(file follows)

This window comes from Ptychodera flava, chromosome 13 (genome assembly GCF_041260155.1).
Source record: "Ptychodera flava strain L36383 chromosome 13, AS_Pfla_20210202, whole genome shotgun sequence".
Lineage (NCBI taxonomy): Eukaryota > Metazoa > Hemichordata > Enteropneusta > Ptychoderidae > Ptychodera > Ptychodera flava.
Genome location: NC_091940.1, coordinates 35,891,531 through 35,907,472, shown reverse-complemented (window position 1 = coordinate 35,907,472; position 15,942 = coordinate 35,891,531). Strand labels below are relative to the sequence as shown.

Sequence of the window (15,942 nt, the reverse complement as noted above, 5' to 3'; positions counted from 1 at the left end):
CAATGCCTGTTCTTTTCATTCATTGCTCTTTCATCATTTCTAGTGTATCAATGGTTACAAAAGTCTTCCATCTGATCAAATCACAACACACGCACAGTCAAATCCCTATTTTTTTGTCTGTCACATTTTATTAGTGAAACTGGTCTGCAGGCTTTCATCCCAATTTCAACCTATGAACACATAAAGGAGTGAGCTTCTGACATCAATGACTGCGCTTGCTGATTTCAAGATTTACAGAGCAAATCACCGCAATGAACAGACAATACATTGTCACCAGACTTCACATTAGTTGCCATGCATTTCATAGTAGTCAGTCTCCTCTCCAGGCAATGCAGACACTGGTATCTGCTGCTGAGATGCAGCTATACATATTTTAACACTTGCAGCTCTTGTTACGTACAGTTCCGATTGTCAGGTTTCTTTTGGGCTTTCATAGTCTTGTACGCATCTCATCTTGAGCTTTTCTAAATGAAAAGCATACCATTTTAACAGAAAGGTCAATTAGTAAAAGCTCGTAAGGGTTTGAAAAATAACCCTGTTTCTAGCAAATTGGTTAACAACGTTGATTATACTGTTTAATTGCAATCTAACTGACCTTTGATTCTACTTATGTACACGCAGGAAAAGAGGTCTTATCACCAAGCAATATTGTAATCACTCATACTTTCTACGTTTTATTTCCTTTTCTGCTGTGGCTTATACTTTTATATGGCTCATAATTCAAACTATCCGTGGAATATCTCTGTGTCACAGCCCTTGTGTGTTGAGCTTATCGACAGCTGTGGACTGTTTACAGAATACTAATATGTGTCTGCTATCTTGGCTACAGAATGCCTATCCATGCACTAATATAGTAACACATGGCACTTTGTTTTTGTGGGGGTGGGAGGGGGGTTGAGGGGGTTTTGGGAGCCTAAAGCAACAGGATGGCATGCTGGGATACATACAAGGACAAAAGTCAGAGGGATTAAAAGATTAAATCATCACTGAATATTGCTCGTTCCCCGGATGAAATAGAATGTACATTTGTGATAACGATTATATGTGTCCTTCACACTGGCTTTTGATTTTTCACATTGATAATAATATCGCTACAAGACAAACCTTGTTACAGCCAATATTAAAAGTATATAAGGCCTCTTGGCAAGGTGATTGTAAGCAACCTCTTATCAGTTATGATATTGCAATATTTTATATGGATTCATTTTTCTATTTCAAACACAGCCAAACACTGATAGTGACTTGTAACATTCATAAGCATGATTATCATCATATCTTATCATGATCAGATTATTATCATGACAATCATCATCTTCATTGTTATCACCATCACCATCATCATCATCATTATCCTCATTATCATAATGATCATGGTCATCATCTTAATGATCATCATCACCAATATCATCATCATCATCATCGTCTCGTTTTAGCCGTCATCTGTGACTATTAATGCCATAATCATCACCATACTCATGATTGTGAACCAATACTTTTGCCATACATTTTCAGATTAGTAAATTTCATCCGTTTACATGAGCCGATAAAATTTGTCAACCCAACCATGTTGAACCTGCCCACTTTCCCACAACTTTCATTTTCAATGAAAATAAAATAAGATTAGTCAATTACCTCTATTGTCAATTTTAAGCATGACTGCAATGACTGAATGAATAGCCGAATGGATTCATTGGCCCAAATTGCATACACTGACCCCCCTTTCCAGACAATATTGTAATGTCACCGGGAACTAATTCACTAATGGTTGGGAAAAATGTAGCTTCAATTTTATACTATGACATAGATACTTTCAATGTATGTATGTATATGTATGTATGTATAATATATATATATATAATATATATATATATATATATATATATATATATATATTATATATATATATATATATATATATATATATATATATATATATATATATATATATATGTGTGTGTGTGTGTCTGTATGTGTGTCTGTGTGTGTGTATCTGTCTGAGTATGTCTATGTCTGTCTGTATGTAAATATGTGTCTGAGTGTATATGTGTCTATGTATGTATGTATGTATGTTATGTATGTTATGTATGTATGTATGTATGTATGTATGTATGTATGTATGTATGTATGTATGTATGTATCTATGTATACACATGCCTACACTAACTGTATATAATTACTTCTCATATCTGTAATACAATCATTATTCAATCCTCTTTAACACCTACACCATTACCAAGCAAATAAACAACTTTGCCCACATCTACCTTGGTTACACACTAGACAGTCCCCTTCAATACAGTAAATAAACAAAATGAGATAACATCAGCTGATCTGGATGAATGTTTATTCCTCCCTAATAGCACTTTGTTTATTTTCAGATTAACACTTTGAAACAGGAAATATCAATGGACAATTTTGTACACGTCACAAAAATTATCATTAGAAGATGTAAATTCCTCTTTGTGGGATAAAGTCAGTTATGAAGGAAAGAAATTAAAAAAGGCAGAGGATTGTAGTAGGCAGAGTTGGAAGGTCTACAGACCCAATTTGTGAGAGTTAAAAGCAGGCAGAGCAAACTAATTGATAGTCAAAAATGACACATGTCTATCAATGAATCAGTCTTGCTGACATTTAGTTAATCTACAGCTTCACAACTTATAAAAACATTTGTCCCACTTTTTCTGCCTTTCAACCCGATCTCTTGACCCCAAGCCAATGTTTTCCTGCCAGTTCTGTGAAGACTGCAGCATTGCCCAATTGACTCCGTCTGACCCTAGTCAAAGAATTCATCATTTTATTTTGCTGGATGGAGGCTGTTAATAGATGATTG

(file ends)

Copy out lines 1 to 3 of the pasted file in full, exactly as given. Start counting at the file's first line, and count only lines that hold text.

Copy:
This window comes from Ptychodera flava, chromosome 13 (genome assembly GCF_041260155.1).
Source record: "Ptychodera flava strain L36383 chromosome 13, AS_Pfla_20210202, whole genome shotgun sequence".
Lineage (NCBI taxonomy): Eukaryota > Metazoa > Hemichordata > Enteropneusta > Ptychoderidae > Ptychodera > Ptychodera flava.